Create ancestor profiles

Flesh out the story

The first order of business is to begin. Start somewhere and take the plunge. Hard as that may seem, simply thinking about a specific item or person will help.

How about profiling grandpa? You recall his hammer, saw, and paint brushes. You watched him work when you visited. He didn’t say much; nonetheless, you stood by him, for hours. You can picture him leaning over his work bench, calculating the final measurements for the siding on a box, a cigarette hanging loosely from his mouth. His worn, short-sleeved T-shirt was sprinkled with sawdust. If you close your eyes, you can almost smell the freshly cut wood, paint, or varnish.

The tools he used now sit in your garage. Perfect! Begin by jotting down anything you can remember, perhaps stories or jokes. Did he make furniture? Who has the furniture now? When you think about grandpa’s tools and what he made, you may be reminded of conversation and behaviors unique to him you hadn’t thought of in a long time.

The teaching part, the writing process used here to teach your kids, involves a few steps.

Profiling an heirloom.

Grab a notebook, your camera, a pencil, and begin.

  1. Take several pictures
  2. Write down what you know; use what you have
  3. If your knowledge about the item is limited, ask family members
  4. Research the item for a general history
  5. Think about including fun facts
  6. Ask yourself “How is this unique?”
  7. Start writing
  8. Enter the “story” in a journal, blog post, or GOOGLE DOC.

Profiling a person

Spread out your collection

  1. Gather what you have: a birth certificate, a marriage license, a divorce record, photos, the deed of a house, letters, census records, wills, and anything that documents this person’s life.
  2. Place your documents in chronological order.
  3. Write down interesting facts and your thoughts about each document which creates a story about this person.
  4. Remember: In many cases, the story or profile may be brief. It may seem like nothing more than a collection of notes. This is perfectly OK, and better than leaving behind nothing.
  5. Enter your notes/story in a journal, blog post, or GOOGLE DOC.
  6. To see how I created a simple slideshow of Hazel in minutes, click HERE. I created another using a simple theme of recipes for her sister Bertha: GRAND AUNT BERTHA-IN SLIDESHOW.

Create a timeline

Profiling without photos

In the case of my great grandma Bertha, there is ample documentation but no photos. I suspect she’s the woman in a particular photo, but I cannot be certain. I have also hit a brick wall in the case of Bertha’s husband, Joseph Geier. We do not know when, where, or how he died. We also don’t know if he and Bertha divorced, or if the end of their marriage was due to his death.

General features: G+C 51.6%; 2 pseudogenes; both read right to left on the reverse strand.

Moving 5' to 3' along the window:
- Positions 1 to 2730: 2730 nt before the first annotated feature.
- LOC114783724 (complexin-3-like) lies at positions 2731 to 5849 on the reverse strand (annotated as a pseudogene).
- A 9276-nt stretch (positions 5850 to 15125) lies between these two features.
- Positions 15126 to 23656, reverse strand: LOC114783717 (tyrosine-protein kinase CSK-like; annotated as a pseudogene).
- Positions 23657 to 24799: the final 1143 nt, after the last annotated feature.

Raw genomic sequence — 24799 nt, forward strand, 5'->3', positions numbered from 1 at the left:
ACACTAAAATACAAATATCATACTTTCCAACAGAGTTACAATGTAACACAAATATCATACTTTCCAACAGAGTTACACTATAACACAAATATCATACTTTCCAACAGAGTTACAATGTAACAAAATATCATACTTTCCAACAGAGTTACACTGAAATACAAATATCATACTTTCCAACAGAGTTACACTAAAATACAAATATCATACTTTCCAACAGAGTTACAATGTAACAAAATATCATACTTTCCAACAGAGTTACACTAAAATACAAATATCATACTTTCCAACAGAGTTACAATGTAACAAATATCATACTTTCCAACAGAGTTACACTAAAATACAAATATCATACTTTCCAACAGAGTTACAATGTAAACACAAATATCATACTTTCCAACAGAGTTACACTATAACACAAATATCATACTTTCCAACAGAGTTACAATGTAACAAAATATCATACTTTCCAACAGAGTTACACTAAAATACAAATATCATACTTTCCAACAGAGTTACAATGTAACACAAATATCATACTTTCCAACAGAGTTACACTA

I created a timeline for Bertha a few months ago in hopes of learning more about her life. (A slideshow can be created using timeline facts; see the link in number six above). This document has proven to be an extremely helpful reference guide.

To see my timeline, click on the link here: TIMELINE FOR BERTHA SERVATIUS.

Recording and interviewing

Use what you have. Time marches.

Some of you have elderly family members who may be willing to share their stories and memories. If not, what about an elderly neighbor who may remember stories about your family when you were growing up? Think about all available resources.

  1. They can be interviewed and recorded
  2. You can write for them long hand during an interview
  3. They can write down their own memories as they are recalled
  4. You can provide a list of topics, events, or items to leave with them and they can enter content as it is remembered
  5. Sites like Shutterfly offer “photo story apps” where photos, audio, and text may be added to create a short story book

Congratulations! You have just begun the joyous process of teaching your children a part of their family history. I have included a few ways here to flesh out a story and create a profile. Use your imagination. Be creative.

Click HERE to see another example of profiling using our antique high chair.

Now, choose another person/item and keep going!

Happy profiling!

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